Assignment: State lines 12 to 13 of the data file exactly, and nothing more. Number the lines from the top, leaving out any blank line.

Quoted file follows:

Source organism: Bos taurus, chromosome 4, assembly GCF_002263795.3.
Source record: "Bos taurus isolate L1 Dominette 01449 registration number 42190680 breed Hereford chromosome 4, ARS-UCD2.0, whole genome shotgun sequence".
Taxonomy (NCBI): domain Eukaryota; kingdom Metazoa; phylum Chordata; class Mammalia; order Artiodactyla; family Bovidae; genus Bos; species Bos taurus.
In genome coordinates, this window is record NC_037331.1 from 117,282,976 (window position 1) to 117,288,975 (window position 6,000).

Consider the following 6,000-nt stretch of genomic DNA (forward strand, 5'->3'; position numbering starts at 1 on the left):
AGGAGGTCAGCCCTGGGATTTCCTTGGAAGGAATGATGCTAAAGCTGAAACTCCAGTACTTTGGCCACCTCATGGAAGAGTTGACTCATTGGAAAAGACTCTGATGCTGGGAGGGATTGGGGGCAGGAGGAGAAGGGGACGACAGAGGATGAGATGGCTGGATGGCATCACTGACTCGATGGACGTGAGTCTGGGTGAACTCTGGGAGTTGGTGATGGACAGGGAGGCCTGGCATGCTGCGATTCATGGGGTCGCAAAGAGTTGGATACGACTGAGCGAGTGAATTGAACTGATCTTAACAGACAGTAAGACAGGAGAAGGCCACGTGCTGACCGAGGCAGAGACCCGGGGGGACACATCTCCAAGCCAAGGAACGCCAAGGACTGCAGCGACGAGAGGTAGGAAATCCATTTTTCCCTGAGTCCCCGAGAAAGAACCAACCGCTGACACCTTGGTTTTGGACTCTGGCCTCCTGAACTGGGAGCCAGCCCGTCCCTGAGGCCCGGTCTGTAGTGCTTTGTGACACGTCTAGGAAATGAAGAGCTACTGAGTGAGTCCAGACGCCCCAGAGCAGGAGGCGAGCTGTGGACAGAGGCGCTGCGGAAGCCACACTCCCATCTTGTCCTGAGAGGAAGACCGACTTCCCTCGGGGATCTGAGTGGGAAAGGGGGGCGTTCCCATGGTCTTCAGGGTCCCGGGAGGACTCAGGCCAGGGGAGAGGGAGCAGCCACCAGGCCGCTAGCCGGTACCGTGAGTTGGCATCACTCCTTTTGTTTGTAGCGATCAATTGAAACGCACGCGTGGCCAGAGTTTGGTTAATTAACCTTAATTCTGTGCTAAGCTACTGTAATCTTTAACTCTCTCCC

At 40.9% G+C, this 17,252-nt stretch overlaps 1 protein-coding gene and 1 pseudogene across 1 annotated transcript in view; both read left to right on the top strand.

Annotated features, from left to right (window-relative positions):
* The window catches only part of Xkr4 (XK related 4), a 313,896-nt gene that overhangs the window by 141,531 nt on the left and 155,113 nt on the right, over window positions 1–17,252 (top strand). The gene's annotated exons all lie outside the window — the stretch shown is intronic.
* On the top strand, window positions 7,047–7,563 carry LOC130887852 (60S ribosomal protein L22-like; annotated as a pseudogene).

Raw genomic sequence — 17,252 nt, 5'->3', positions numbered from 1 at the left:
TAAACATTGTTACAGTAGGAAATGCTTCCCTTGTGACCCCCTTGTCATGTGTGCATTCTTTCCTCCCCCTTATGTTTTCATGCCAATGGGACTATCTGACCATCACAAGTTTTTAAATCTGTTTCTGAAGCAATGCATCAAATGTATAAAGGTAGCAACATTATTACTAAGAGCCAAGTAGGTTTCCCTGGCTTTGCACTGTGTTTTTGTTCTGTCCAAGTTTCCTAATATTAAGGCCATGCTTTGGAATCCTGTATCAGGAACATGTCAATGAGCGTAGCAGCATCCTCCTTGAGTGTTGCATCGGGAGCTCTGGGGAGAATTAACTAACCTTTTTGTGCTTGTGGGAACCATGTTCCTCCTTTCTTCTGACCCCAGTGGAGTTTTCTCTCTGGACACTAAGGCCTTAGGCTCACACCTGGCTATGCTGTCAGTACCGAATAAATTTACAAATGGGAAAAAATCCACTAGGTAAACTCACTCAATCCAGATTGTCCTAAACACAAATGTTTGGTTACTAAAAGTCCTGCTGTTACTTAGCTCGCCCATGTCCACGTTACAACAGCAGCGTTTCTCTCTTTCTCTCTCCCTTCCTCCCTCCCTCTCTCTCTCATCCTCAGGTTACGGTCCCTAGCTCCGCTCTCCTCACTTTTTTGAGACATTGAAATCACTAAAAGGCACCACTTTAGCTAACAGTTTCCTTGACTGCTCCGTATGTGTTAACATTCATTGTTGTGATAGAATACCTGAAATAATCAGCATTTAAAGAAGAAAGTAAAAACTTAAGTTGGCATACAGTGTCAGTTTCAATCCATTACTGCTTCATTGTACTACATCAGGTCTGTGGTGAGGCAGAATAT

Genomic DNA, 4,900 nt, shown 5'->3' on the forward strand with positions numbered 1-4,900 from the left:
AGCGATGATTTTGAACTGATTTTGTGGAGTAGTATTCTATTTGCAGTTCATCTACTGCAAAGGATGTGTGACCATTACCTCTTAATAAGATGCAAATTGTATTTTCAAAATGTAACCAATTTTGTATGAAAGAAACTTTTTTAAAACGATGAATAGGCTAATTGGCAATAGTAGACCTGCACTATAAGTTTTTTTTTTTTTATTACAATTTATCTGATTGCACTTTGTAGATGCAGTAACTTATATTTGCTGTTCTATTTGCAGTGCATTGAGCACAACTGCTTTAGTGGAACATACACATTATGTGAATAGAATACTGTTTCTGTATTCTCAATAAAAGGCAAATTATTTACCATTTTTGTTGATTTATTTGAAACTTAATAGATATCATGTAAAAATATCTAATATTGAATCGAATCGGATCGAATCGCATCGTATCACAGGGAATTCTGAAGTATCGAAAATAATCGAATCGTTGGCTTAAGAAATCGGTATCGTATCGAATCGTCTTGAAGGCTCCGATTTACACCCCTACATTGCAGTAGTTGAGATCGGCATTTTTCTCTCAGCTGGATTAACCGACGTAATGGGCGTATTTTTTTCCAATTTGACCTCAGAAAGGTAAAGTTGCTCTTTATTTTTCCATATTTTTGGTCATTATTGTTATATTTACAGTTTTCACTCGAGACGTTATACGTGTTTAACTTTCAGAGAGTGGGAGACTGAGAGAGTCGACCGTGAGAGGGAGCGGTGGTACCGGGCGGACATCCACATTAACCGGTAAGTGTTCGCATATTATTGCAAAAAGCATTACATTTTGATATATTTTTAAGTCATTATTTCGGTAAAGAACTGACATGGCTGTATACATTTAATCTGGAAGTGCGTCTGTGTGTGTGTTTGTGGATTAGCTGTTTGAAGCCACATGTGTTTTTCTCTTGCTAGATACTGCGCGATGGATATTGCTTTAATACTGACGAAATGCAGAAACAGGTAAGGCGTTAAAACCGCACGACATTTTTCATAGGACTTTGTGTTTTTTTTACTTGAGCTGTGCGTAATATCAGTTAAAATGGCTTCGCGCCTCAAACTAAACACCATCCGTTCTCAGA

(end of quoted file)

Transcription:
TAAACATTGTTACAGTAGGAAATGCTTCCCTTGTGACCCCCTTGTCATGTGTGCATTCTTTCCTCCCCCTTATGTTTTCATGCCAATGGGACTATCTGACCATCACAAGTTTTTAAATCTGTTTCTGAAGCAATGCATCAAATGTATAAAGGTAGCAACATTATTACTAAGAGCCAAGTAGGTTTCCCTGGCTTTGCACTGTGTTTTTGTTCTGTCCAAGTTTCCTAATATTAAGGCCATGCTTTGGAATCCTGTATCAGGAACATGTCAATGAGCGTAGCAGCATCCTCCTTGAGTGTTGCATCGGGAGCTCTGGGGAGAATTAACTAACCTTTTTGTGCTTGTGGGAACCATGTTCCTCCTTTCTTCTGACCCCAGTGGAGTTTTCTCTCTGGACACTAAGGCCTTAGGCTCACACCTGGCTATGCTGTCAGTACCGAATAAATTTACAAATGGGAAAAAATCCACTAGGTAAACTCACTCAATCCAGATTGTCCTAAACACAAATGTTTGGTTACTAAAAGTCCTGCTGTTACTTAGCTCGCCCATGTCCACGTTACAACAGCAGCGTTTCTCTCTTTCTCTCTCCCTTCCTCCCTCCCTCTCTCTCTCATCCTCAGGTTACGGTCCCTAGCTCCGCTCTCCTCACTTTTTTGAGACATTGAAATCACTAAAAGGCACCACTTTAGCTAACAGTTTCCTTGACTGCTCCGTATGTGTTAACATTCATTGTTGTGATAGAATACCTGAAATAATCAGCATTTAAAGAAGAAAGTAAAAACTTAAGTTGGCATACAGTGTCAGTTTCAATCCATTACTGCTTCATTGTACTACATCAGGTCTGTGGTGAGGCAGAATAT

Genomic DNA, 4,900 nt, shown 5'->3' on the forward strand with positions numbered 1-4,900 from the left: